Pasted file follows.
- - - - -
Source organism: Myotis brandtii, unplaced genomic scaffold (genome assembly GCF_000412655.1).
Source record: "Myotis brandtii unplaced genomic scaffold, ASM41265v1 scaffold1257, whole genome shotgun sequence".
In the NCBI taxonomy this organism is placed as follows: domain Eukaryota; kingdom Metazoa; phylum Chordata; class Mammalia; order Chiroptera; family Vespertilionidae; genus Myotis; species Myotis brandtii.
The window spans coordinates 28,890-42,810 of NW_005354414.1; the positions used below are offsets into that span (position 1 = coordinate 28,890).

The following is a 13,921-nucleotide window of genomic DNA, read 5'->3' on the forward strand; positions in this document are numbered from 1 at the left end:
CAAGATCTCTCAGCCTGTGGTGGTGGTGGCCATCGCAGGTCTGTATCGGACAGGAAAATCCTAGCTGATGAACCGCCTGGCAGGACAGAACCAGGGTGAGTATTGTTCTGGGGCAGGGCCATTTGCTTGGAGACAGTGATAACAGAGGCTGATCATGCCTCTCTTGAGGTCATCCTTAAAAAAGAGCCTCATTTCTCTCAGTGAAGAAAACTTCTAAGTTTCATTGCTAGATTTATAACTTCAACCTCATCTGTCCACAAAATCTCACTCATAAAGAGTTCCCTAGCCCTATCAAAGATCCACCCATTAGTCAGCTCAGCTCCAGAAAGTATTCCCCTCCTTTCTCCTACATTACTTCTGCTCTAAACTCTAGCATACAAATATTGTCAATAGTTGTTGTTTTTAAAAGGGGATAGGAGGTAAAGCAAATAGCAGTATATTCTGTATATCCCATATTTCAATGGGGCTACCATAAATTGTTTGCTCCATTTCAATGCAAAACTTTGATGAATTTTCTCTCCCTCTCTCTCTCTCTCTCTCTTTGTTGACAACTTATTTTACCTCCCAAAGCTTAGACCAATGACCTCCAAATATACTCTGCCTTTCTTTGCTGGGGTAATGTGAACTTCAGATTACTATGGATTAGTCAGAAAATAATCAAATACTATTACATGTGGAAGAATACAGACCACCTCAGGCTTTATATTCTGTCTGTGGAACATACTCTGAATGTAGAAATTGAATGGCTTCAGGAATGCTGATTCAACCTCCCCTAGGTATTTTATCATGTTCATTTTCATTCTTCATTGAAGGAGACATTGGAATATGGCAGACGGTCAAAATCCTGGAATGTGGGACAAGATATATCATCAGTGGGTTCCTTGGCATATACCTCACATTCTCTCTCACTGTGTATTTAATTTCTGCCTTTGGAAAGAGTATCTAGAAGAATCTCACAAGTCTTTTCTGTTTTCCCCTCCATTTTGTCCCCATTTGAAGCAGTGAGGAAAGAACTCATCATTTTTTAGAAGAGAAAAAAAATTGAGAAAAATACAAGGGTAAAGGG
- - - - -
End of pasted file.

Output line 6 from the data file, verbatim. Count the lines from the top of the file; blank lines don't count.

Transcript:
CAAGATCTCTCAGCCTGTGGTGGTGGTGGCCATCGCAGGTCTGTATCGGACAGGAAAATCCTAGCTGATGAACCGCCTGGCAGGACAGAACCAGGGTGAGTATTGTTCTGGGGCAGGGCCATTTGCTTGGAGACAGTGATAACAGAGGCTGATCATGCCTCTCTTGAGGTCATCCTTAAAAAAGAGCCTCATTTCTCTCAGTGAAGAAAACTTCTAAGTTTCATTGCTAGATTTATAACTTCAACCTCATCTGTCCACAAAATCTCACTCATAAAGAGTTCCCTAGCCCTATCAAAGATCCACCCATTAGTCAGCTCAGCTCCAGAAAGTATTCCCCTCCTTTCTCCTACATTACTTCTGCTCTAAACTCTAGCATACAAATATTGTCAATAGTTGTTGTTTTTAAAAGGGGATAGGAGGTAAAGCAAATAGCAGTATATTCTGTATATCCCATATTTCAATGGGGCTACCATAAATTGTTTGCTCCATTTCAATGCAAAACTTTGATGAATTTTCTCTCCCTCTCTCTCTCTCTCTCTCTTTGTTGACAACTTATTTTACCTCCCAAAGCTTAGACCAATGACCTCCAAATATACTCTGCCTTTCTTTGCTGGGGTAATGTGAACTTCAGATTACTATGGATTAGTCAGAAAATAATCAAATACTATTACATGTGGAAGAATACAGACCACCTCAGGCTTTATATTCTGTCTGTGGAACATACTCTGAATGTAGAAATTGAATGGCTTCAGGAATGCTGATTCAACCTCCCCTAGGTATTTTATCATGTTCATTTTCATTCTTCATTGAAGGAGACATTGGAATATGGCAGACGGTCAAAATCCTGGAATGTGGGACAAGATATATCATCAGTGGGTTCCTTGGCATATACCTCACATTCTCTCTCACTGTGTATTTAATTTCTGCCTTTGGAAAGAGTATCTAGAAGAATCTCACAAGTCTTTTCTGTTTTCCCCTCCATTTTGTCCCCATTTGAAGCAGTGAGGAAAGAACTCATCATTTTTTAGAAGAGAAAAAAAATTGAGAAAAATACAAGGGTAAAGGG